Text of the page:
Crawford downplays Canelo’s wins over GGG and Kovalev
By Dan Ambrose: Terence Crawford doesn’t think too much of Canelo Alvarez’s wins over Gennadiy Golovkin and Sergey Kovalev. In fact, Crawford believes Canelo should have lost his first fight with GGG in 2017, and he says his second bout with him in 2018 could have been a draw.
Crawford disagrees with Canelo’s pound-for-pound rating
This week, Crawford said he didn’t agree with Canelo being moved ahead of him in Ring Magazine’s pound-for-pound rankings. Canelo was moved to #1 in Ring’s ratings following his win over WBO light heavyweight champion Sergey Kovalev on November 2. At the same time that Canelo was moved to #1, Crawford was demoted from #2 to #4 in the Ring ratings.
As for Kovalev, Crawford says Canelo was losing to him at the time that he knocked out out in the 11th round in their fight last November. Crawford says Canelo picked a fighter with a history of stamina problems in 36-year-old Kovalev, and he thinks that the Russian fighter was old. In other words, Crawford is giving Canelo very little credit for beating Kovalev.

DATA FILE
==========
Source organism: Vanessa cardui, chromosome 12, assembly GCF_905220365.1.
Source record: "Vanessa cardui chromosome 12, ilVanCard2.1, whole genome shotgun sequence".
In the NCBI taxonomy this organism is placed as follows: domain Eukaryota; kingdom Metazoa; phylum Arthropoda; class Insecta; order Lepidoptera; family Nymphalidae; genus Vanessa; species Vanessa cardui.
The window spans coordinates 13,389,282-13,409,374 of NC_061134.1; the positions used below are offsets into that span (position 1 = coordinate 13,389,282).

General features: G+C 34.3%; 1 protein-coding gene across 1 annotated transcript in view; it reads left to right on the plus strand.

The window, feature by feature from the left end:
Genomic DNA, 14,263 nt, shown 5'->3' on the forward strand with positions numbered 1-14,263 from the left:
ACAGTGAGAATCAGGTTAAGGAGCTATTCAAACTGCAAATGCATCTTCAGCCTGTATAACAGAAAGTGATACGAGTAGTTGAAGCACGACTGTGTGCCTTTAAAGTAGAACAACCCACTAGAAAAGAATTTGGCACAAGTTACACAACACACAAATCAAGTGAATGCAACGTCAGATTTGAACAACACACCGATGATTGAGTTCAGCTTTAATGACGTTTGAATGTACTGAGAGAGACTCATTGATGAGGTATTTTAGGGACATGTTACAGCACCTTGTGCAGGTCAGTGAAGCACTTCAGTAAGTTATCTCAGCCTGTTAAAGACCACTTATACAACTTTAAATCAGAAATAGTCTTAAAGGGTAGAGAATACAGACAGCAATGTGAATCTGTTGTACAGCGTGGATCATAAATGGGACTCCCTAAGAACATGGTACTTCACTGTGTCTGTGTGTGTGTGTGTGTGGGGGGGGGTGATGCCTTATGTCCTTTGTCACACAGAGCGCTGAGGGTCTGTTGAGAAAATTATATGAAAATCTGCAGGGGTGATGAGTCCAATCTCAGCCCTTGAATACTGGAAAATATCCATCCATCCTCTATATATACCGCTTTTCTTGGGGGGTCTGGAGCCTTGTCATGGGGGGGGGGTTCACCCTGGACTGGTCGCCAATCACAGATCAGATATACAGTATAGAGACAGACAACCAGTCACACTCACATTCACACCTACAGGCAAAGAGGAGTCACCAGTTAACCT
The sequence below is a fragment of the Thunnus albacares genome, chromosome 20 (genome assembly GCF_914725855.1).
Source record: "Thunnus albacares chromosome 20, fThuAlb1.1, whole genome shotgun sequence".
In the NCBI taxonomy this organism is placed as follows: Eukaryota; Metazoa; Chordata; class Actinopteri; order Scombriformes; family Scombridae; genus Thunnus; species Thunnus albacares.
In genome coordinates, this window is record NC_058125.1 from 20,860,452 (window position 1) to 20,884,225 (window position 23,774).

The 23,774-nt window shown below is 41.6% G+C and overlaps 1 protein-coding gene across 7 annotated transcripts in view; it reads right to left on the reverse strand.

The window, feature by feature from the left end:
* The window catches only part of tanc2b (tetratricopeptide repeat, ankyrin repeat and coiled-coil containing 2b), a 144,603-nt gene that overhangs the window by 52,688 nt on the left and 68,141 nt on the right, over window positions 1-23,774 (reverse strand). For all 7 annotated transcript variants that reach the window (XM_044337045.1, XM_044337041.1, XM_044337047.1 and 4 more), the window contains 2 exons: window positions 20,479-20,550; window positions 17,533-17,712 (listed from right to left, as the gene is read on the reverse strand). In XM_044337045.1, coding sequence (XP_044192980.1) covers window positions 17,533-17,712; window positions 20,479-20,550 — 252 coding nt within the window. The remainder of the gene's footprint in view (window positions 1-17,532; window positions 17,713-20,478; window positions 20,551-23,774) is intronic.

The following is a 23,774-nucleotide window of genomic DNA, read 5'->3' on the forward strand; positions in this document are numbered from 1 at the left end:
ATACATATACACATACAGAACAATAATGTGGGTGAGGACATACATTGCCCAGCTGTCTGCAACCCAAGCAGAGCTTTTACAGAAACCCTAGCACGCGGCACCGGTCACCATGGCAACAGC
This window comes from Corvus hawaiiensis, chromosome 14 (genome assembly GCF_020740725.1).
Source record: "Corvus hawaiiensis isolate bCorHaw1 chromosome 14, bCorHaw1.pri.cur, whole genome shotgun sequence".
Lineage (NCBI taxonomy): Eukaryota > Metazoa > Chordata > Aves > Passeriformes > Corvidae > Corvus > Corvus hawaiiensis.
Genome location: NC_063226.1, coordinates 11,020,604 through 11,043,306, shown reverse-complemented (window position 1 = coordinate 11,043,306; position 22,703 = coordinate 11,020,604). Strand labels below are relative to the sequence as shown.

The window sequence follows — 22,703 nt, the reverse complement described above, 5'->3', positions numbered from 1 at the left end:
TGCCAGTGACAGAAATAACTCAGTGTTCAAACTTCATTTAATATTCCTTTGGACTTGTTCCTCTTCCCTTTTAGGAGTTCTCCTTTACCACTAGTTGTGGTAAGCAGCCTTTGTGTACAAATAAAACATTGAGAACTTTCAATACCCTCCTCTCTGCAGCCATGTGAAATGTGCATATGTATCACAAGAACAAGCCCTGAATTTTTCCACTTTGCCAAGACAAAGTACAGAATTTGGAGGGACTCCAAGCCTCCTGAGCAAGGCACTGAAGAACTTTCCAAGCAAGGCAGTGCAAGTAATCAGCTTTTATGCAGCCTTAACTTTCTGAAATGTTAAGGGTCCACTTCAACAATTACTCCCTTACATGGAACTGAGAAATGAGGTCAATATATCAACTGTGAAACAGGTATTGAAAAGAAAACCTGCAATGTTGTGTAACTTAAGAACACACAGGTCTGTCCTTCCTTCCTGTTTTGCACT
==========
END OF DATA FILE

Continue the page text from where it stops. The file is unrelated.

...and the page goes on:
Crawford’s promoter Bob Arum wants to match him against Canelo in 2020, so it makes sense that Terence is criticizing the Mexican star. If Crawford can move up two weight classes to fight Canelo at 160, he’ll get big bank for that bout. Kovalev reportedly made $12 million to face Canelo.
Crawford: Canelo should have lost to GGG, and trailed Kovalev
“Canelo was losing,” said Crawford to SiriusXM about Canelo’s fight against Kovalev. “Everyone know that Kovalev gets tired. Kovalev is what? He’s old. People want to see Canelo vs. GGG 3, because everyone knows that GGG won the first fight. It could have been a draw,” said Crawford when asked his thoughts on the second Canelo vs. Golovkin fight.